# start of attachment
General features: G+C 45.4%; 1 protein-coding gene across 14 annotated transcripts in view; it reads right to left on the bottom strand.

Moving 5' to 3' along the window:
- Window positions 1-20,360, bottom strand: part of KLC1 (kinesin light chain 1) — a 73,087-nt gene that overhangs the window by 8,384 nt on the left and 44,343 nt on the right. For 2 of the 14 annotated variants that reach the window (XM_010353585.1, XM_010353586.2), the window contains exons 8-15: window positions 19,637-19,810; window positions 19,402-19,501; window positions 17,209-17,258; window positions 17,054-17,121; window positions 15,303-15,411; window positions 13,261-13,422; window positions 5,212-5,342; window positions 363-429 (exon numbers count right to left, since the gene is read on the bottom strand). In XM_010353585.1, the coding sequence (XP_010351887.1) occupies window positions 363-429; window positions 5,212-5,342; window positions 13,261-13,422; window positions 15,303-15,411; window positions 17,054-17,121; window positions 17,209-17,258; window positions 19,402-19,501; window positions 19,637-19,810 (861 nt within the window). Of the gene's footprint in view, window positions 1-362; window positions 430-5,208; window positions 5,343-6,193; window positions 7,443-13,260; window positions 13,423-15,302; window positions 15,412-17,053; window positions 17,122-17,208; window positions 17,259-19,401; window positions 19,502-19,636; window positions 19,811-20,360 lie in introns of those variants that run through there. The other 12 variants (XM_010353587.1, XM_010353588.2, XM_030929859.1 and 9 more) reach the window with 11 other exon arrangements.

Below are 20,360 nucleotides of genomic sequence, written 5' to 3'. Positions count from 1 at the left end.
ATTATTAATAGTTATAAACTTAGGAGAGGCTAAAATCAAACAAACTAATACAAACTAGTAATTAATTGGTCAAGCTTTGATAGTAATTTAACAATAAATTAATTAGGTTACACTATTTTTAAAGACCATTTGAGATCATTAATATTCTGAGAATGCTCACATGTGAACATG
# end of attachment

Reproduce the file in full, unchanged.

General features: G+C 45.4%; 1 protein-coding gene across 14 annotated transcripts in view; it reads right to left on the bottom strand.

Moving 5' to 3' along the window:
- Window positions 1-20,360, bottom strand: part of KLC1 (kinesin light chain 1) — a 73,087-nt gene that overhangs the window by 8,384 nt on the left and 44,343 nt on the right. For 2 of the 14 annotated variants that reach the window (XM_010353585.1, XM_010353586.2), the window contains exons 8-15: window positions 19,637-19,810; window positions 19,402-19,501; window positions 17,209-17,258; window positions 17,054-17,121; window positions 15,303-15,411; window positions 13,261-13,422; window positions 5,212-5,342; window positions 363-429 (exon numbers count right to left, since the gene is read on the bottom strand). In XM_010353585.1, the coding sequence (XP_010351887.1) occupies window positions 363-429; window positions 5,212-5,342; window positions 13,261-13,422; window positions 15,303-15,411; window positions 17,054-17,121; window positions 17,209-17,258; window positions 19,402-19,501; window positions 19,637-19,810 (861 nt within the window). Of the gene's footprint in view, window positions 1-362; window positions 430-5,208; window positions 5,343-6,193; window positions 7,443-13,260; window positions 13,423-15,302; window positions 15,412-17,053; window positions 17,122-17,208; window positions 17,259-19,401; window positions 19,502-19,636; window positions 19,811-20,360 lie in introns of those variants that run through there. The other 12 variants (XM_010353587.1, XM_010353588.2, XM_030929859.1 and 9 more) reach the window with 11 other exon arrangements.

Below are 20,360 nucleotides of genomic sequence, written 5' to 3'. Positions count from 1 at the left end.
ATTATTAATAGTTATAAACTTAGGAGAGGCTAAAATCAAACAAACTAATACAAACTAGTAATTAATTGGTCAAGCTTTGATAGTAATTTAACAATAAATTAATTAGGTTACACTATTTTTAAAGACCATTTGAGATCATTAATATTCTGAGAATGCTCACATGTGAACATG